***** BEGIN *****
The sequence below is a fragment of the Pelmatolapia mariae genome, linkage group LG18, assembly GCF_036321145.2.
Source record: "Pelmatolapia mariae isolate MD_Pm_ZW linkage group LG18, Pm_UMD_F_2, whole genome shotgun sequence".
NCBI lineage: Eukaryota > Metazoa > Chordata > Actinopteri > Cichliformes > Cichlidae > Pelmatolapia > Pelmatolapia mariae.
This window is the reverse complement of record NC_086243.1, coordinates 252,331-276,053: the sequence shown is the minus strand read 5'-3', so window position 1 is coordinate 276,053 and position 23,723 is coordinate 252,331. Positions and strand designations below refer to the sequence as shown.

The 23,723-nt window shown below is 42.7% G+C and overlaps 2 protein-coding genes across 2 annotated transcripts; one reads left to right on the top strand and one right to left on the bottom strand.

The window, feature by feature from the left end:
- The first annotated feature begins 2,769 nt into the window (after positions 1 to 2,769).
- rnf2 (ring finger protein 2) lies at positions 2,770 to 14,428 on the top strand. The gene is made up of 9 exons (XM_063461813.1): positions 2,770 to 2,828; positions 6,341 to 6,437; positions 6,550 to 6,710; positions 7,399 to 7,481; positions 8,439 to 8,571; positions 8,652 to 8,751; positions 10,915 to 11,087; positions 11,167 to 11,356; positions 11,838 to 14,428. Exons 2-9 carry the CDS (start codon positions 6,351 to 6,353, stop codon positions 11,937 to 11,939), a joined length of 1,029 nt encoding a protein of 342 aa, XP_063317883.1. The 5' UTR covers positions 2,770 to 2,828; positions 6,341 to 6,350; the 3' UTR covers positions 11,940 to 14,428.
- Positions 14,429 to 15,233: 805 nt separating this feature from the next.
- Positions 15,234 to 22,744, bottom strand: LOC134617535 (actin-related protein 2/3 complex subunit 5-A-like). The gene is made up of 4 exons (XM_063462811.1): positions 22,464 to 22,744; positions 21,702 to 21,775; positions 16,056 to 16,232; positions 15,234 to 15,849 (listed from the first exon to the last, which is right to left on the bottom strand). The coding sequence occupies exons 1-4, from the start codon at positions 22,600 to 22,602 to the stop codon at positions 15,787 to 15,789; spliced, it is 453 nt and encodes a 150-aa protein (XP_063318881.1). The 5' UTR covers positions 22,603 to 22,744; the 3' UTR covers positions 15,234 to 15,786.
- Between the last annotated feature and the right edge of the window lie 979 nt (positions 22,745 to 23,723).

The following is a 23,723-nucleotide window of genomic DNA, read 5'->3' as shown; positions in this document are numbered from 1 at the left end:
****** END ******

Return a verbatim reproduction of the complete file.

The sequence below is a fragment of the Pelmatolapia mariae genome, linkage group LG18, assembly GCF_036321145.2.
Source record: "Pelmatolapia mariae isolate MD_Pm_ZW linkage group LG18, Pm_UMD_F_2, whole genome shotgun sequence".
NCBI lineage: Eukaryota > Metazoa > Chordata > Actinopteri > Cichliformes > Cichlidae > Pelmatolapia > Pelmatolapia mariae.
This window is the reverse complement of record NC_086243.1, coordinates 252,331-276,053: the sequence shown is the minus strand read 5'-3', so window position 1 is coordinate 276,053 and position 23,723 is coordinate 252,331. Positions and strand designations below refer to the sequence as shown.

The 23,723-nt window shown below is 42.7% G+C and overlaps 2 protein-coding genes across 2 annotated transcripts; one reads left to right on the top strand and one right to left on the bottom strand.

The window, feature by feature from the left end:
- The first annotated feature begins 2,769 nt into the window (after positions 1 to 2,769).
- rnf2 (ring finger protein 2) lies at positions 2,770 to 14,428 on the top strand. The gene is made up of 9 exons (XM_063461813.1): positions 2,770 to 2,828; positions 6,341 to 6,437; positions 6,550 to 6,710; positions 7,399 to 7,481; positions 8,439 to 8,571; positions 8,652 to 8,751; positions 10,915 to 11,087; positions 11,167 to 11,356; positions 11,838 to 14,428. Exons 2-9 carry the CDS (start codon positions 6,351 to 6,353, stop codon positions 11,937 to 11,939), a joined length of 1,029 nt encoding a protein of 342 aa, XP_063317883.1. The 5' UTR covers positions 2,770 to 2,828; positions 6,341 to 6,350; the 3' UTR covers positions 11,940 to 14,428.
- Positions 14,429 to 15,233: 805 nt separating this feature from the next.
- Positions 15,234 to 22,744, bottom strand: LOC134617535 (actin-related protein 2/3 complex subunit 5-A-like). The gene is made up of 4 exons (XM_063462811.1): positions 22,464 to 22,744; positions 21,702 to 21,775; positions 16,056 to 16,232; positions 15,234 to 15,849 (listed from the first exon to the last, which is right to left on the bottom strand). The coding sequence occupies exons 1-4, from the start codon at positions 22,600 to 22,602 to the stop codon at positions 15,787 to 15,789; spliced, it is 453 nt and encodes a 150-aa protein (XP_063318881.1). The 5' UTR covers positions 22,603 to 22,744; the 3' UTR covers positions 15,234 to 15,786.
- Between the last annotated feature and the right edge of the window lie 979 nt (positions 22,745 to 23,723).

The following is a 23,723-nucleotide window of genomic DNA, read 5'->3' as shown; positions in this document are numbered from 1 at the left end: